....is where you find us here at the Chateau just now. Not in a depressed sort of a way but more the calm before the storn. We have a VIP expected next week whose identity must remain secret at all costs for fear of international repercussions and hoards of paparazzi camped on the front lawn again and Geordie and Mouche are currently undergoing a refresher course in guard dog procedures!
It's still much too early to start flying about the place in titivation mode and I shan't need to set about killing the fatted Camembert for at least a couple more days yet but what I can do, however, is share with you a little insight into the life of Monsieur et Madam Ratcatcher - you name it, they will exterminate it! Yes, that's the ones.
It's a homely, comforting tale of everyday country folk. Right Alice, a bit like the Archers - anyone other than Brits and ex-pats will not have the foggiest about that last remark for which I make no apologies - Google it! They are a devoted couple, which is just as well working as they do with deadly pesticides.
As he prepares himself mentally (well, let's just say he closes his eyes) to do battle with the varmints, she eases her beloved and his stomach gently into his combat suit. This looks very home made to me and consists of a thick blue boiler suit with a pair of heavy-duty rubber gloves stitched on to the cuffs and elastic straps which fit over his boots. The whole ensemble is topped off with what can only be described as a hard hat with bee keeper's veil and very fetching he looks in it too. Once she has zipped everything together there is no going back at this point! Roll the drums. It's time to mount the roof, but only in a professional, non-sexual way you must understand.
Once the ladders have been hauled off the van and strapped into place on the guttering (a task undertaken by Mrs R as he's still finishing his meditations) the scene is set, the die is cast and we're ready to go. He starts his slow climb to the roof with a huge canister strapped to his back and Mrs R three rungs behind him for extra ballast.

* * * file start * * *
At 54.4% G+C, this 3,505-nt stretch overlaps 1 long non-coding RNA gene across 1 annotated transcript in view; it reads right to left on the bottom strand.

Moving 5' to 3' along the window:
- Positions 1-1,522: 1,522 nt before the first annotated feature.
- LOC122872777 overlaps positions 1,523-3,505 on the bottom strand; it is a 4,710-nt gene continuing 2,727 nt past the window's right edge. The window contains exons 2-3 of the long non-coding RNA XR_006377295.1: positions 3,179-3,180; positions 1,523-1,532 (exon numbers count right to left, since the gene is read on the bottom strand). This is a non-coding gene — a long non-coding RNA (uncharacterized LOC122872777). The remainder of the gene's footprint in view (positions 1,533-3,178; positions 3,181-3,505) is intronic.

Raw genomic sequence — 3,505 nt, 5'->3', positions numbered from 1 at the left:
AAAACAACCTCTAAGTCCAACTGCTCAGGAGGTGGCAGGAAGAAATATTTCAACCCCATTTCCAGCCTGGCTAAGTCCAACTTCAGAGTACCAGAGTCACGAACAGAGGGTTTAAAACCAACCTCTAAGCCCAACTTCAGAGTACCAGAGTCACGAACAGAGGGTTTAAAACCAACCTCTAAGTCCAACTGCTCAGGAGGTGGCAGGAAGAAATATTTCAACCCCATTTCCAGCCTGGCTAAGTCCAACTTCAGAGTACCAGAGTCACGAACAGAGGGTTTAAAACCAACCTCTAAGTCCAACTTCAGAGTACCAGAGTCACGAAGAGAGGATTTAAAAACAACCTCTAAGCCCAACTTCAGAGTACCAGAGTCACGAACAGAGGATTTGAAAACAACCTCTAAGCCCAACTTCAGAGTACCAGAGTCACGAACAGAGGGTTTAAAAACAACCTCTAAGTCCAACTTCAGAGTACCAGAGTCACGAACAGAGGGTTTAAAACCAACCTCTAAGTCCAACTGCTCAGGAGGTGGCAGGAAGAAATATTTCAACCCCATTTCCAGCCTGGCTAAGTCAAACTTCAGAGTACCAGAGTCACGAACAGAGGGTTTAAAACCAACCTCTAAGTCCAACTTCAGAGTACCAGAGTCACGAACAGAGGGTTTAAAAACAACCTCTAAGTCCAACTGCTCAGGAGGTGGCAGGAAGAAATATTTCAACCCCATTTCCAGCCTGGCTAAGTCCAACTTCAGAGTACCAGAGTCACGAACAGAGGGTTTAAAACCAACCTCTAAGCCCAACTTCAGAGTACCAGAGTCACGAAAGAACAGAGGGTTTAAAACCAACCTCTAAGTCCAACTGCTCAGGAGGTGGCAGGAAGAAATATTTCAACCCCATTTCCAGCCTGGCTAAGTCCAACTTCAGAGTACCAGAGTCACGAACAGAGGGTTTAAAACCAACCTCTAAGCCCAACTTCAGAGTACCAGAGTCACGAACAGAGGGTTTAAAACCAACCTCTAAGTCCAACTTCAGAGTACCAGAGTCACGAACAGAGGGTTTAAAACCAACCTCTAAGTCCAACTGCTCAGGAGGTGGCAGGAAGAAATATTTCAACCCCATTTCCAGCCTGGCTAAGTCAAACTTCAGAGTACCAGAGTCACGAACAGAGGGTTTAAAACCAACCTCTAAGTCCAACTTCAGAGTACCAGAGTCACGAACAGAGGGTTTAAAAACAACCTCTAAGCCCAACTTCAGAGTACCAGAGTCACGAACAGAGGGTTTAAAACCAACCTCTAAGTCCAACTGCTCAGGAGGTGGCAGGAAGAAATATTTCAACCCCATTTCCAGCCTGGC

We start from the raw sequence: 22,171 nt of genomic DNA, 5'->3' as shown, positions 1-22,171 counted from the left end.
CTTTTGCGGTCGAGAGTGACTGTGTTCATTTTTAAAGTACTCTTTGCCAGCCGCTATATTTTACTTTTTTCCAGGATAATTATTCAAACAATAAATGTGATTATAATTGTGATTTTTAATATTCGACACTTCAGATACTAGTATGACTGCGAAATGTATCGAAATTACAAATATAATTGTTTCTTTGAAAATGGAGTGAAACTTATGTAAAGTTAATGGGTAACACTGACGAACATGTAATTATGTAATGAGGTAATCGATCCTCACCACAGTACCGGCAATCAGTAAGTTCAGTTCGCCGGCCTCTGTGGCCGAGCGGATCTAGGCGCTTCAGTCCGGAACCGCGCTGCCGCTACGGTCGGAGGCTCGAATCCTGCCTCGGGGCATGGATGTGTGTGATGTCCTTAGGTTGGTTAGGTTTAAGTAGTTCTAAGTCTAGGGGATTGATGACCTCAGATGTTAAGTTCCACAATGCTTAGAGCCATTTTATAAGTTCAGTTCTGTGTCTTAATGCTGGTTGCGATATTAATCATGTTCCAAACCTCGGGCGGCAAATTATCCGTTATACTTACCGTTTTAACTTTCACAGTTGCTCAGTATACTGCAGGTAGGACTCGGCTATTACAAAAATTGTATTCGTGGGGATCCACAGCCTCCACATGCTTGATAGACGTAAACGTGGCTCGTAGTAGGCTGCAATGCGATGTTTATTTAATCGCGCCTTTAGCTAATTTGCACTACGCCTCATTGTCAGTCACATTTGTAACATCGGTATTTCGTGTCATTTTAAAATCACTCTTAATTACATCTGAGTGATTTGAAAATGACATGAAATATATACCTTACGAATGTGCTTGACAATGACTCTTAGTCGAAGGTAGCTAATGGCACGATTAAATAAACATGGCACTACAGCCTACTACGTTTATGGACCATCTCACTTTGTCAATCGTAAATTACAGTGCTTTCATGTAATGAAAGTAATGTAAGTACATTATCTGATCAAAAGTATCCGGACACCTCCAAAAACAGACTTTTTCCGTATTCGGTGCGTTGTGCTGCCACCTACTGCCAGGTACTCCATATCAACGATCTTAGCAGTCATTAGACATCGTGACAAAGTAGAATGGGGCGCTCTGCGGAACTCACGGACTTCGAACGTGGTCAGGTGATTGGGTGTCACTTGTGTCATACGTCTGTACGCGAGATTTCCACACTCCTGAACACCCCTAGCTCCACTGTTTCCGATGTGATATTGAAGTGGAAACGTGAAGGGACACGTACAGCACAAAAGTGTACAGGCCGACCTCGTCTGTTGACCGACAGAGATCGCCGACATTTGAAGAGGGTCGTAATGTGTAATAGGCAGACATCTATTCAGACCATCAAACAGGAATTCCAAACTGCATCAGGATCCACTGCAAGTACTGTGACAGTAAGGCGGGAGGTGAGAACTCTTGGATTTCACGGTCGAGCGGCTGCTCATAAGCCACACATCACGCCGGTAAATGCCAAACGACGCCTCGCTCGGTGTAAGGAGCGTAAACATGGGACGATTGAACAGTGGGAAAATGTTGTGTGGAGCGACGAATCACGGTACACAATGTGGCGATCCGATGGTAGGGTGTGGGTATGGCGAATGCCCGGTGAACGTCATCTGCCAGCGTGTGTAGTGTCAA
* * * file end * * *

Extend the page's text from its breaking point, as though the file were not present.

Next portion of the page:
Frenchmen on roofs after an exceeding good lunch is not a spectacle for the faint-hearted but with my heart beating wildly I watched him climb, scattering roof tiles in his wake and mentally totting up the damage. Once astride (yes Camilla - astride) the ridge he settled down to pumping wave after wave of white death dust into the afflicted chimney with a halo of angry hornets dancing around his head as he did so. Mission was finally accomplished when he had dispensed sufficient toxins to kill the resident population of a small town and he descended to be disrobed and wiped down with a damp flannel in most of his important little places. Really - I kid you not!
Time now for a glass or two or three of something refreshing and payment of the bill so we proceed into the kitchen only to discover that the death dust has also descended the chimney and has been liberally sprinkled like icing sugar on a sponge cake within a fairly large radius of the fireplace. So after drinks all round and a quick and rather painful flash of the cheque book I then have to set to (without the aid, I might add, of a bio-hazard suit) and clean up. Hey, ho - whatever next? I don't think I really want to know. I'm away to write some more poems,